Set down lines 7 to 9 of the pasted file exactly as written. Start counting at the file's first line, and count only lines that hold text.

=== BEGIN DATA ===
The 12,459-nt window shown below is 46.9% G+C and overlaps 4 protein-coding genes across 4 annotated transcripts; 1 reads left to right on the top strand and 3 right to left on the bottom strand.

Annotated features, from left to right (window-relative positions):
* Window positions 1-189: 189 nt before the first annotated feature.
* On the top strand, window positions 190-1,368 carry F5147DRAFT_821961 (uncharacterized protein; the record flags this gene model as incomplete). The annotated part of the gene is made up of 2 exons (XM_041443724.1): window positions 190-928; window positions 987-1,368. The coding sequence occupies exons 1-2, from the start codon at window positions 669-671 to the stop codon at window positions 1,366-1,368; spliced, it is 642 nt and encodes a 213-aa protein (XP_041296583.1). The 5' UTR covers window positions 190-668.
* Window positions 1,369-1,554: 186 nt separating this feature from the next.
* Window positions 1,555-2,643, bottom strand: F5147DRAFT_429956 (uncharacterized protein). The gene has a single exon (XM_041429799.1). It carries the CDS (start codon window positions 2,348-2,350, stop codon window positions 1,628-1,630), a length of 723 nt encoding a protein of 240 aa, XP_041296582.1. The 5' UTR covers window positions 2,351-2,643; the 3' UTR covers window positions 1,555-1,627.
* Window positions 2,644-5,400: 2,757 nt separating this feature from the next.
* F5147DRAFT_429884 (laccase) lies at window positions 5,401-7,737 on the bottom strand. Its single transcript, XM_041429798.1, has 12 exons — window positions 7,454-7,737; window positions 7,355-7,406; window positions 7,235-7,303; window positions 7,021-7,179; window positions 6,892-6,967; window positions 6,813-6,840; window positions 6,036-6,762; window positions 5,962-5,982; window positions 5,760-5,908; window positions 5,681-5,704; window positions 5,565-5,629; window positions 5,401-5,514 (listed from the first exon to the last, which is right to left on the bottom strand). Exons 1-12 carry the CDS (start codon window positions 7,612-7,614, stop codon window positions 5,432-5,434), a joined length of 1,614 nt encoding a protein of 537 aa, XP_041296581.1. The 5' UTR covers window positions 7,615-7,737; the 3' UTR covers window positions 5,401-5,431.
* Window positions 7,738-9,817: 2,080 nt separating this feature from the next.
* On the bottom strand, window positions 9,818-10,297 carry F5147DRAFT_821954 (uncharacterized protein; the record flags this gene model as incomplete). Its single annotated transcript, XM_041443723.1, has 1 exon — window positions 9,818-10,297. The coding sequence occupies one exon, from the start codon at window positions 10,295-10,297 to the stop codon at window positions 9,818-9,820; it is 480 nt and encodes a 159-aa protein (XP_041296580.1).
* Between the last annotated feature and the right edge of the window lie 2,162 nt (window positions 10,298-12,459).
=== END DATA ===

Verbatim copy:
* Window positions 2,644-5,400: 2,757 nt separating this feature from the next.
* F5147DRAFT_429884 (laccase) lies at window positions 5,401-7,737 on the bottom strand. Its single transcript, XM_041429798.1, has 12 exons — window positions 7,454-7,737; window positions 7,355-7,406; window positions 7,235-7,303; window positions 7,021-7,179; window positions 6,892-6,967; window positions 6,813-6,840; window positions 6,036-6,762; window positions 5,962-5,982; window positions 5,760-5,908; window positions 5,681-5,704; window positions 5,565-5,629; window positions 5,401-5,514 (listed from the first exon to the last, which is right to left on the bottom strand). Exons 1-12 carry the CDS (start codon window positions 7,612-7,614, stop codon window positions 5,432-5,434), a joined length of 1,614 nt encoding a protein of 537 aa, XP_041296581.1. The 5' UTR covers window positions 7,615-7,737; the 3' UTR covers window positions 5,401-5,431.
* Window positions 7,738-9,817: 2,080 nt separating this feature from the next.